Wednesday, July 8, 2015

This week the 365 Stories will recall fun places, people, and local foods that defined living in southeast Michigan between 1950 and 1990.

Any metro Detroiter knows: there’s no treat in the world as delicious as Sanders Bumpy-Cake and Hot Fudge.

Frederick Sanders Schmidt opened his first Detroit-based store, Sanders Confectionary,” on June 17, 1875 with nothing besides his childhood dreams, a barrel of borrowed sugar, and a leased shop on Woodward Avenue at Gratiot in downtown Detroit. An earlier version of the store, in Chicago, had been destroyed in the great fire of 1871. Eventually, there were more than 57 Sanders stores in the Great Lakes Region alone, selling candy, fudge toppings, and baked goods, as well as light lunches and an assortment of fountain counter specialties, including Ice Cream Sodas, Sundaes and Hot Fudge Cream Puffs.

On a hot summer day in 1876, Sanders concocted what was to be believed the first ice-cream soda! According to legend Fred created the drink when the milk and cream turned sour one busy afternoon. Not wanting to disappoint his customers, Sanders substituted ice cream, and the drink was an immediate success.

“The Pavilion of Sweets,” Sanders’ most famed confectionary shop, opened on Woodward in 1891. It had a red and white awning, and a tower that was similar to one found in a mosque.

Sanders soon became the leading purveyor of confections in the region and started selling directly to national supermarket chains, as well as to other retailers in the area.

Sanders was one of the first companies in Detroit to use electric motors to run equipment. As a new source of technology the motors would often break down. When Fred Sanders grew tired of the “faulty motor,” he threatened to throw it out. Edison talked Sanders into giving the motor another try and sent over a repair man. That repair man was the young Henry Ford, who worked as a mechanic at Edison Illuminating Company before he started Ford Motor Company.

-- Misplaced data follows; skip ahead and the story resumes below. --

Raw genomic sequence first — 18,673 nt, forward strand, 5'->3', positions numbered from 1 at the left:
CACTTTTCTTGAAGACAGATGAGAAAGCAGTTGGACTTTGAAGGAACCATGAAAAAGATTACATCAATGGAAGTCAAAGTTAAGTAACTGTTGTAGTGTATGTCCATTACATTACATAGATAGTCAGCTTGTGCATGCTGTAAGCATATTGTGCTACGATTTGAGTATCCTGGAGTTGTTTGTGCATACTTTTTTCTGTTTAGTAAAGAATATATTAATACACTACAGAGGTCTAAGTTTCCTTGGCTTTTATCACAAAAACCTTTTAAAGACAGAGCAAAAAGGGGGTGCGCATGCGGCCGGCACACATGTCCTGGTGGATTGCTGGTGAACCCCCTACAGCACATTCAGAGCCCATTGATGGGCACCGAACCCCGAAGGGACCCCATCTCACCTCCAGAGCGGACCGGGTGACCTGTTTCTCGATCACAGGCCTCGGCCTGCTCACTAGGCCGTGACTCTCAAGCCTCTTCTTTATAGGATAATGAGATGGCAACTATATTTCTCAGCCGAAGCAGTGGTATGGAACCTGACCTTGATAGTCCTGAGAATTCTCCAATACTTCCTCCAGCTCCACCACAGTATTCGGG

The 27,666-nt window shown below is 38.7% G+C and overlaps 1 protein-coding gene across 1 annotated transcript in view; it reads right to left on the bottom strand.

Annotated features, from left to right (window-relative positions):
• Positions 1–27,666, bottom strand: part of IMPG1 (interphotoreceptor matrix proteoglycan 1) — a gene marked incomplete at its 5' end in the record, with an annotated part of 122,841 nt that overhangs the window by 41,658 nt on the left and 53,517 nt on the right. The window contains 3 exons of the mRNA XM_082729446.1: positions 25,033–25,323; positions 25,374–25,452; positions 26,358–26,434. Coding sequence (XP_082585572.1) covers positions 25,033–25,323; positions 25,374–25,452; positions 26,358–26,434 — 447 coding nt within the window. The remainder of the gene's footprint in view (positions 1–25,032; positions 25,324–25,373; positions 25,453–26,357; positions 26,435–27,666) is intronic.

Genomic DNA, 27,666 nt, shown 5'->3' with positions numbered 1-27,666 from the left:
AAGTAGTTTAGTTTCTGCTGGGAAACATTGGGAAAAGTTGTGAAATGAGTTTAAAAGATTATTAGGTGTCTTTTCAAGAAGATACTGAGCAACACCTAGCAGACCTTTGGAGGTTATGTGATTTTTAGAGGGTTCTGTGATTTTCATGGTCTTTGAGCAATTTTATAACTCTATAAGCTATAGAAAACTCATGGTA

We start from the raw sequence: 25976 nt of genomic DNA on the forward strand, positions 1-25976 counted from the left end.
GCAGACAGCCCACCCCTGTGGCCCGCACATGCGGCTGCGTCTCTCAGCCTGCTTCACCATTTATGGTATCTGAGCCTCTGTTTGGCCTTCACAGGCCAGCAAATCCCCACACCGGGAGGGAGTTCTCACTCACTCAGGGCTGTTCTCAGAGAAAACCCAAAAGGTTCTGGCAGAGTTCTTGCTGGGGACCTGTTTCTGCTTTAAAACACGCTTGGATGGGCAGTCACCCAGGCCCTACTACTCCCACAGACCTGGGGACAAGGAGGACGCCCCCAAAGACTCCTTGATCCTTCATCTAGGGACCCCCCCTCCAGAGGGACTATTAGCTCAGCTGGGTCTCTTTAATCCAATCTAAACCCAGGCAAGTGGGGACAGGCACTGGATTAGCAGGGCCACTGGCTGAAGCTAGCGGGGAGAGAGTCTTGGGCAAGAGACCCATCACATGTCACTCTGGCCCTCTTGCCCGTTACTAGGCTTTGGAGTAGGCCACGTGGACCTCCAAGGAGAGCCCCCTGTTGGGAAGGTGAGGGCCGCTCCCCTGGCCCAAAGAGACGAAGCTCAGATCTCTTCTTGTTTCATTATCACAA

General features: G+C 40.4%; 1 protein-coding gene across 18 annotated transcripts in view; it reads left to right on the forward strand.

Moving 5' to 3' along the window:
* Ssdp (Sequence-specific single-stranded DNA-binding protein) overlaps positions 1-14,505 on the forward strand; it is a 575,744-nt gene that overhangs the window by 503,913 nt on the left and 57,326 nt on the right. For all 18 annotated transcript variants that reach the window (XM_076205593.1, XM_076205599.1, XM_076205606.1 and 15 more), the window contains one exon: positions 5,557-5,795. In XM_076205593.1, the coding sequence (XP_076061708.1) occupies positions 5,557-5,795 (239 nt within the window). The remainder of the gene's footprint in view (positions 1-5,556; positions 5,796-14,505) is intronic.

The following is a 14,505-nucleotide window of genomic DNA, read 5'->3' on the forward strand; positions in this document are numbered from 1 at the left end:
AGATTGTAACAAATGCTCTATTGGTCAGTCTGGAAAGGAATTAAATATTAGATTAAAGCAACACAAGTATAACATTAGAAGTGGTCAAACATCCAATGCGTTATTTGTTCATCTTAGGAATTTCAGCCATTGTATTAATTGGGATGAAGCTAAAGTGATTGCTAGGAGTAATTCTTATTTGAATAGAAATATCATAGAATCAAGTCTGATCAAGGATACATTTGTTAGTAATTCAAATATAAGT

In the early 1900s the Sanders family owned one of the first electric automobiles; it provided much amusement for the early skeptics. The “electric” seemed to have a temperamental streak; it would bring the family downtown in grand style, but once parked in front of the Sanders store it would refuse to run except in reverse.

In 2002 Morley Candy Makers, Inc. purchased the Sanders name and original recipes to add to its own tradition. Morley Candy Makers was founded in 1919. They are proud to continue the Sanders tradition of making “Chocolate worth sharing,” and still follow Fred Sanders recipes that date as far back as 1875.

To commemorate the City of Troy’s 60th Anniversary in 2015, we will publish a different story each day that highlights a person, discovery, or event that occurred locally, regionally, nationally, or even globally between 1955 and 2015 and that helped shape our lives and our community. We will try to post stories on important anniversary dates, but we also realize that dates are less critical than content and context. We will include the facts related to controversial stories, allowing our readers to form their own opinions. We invite you to read and comment on the stories. Your suggestions for topics are also welcome and can be posted on our Facebook page, www.facebook.com/TroyHistoricVillage. You can also email stories or ideas to the 365 Story Editor at ed@thvmail.org.

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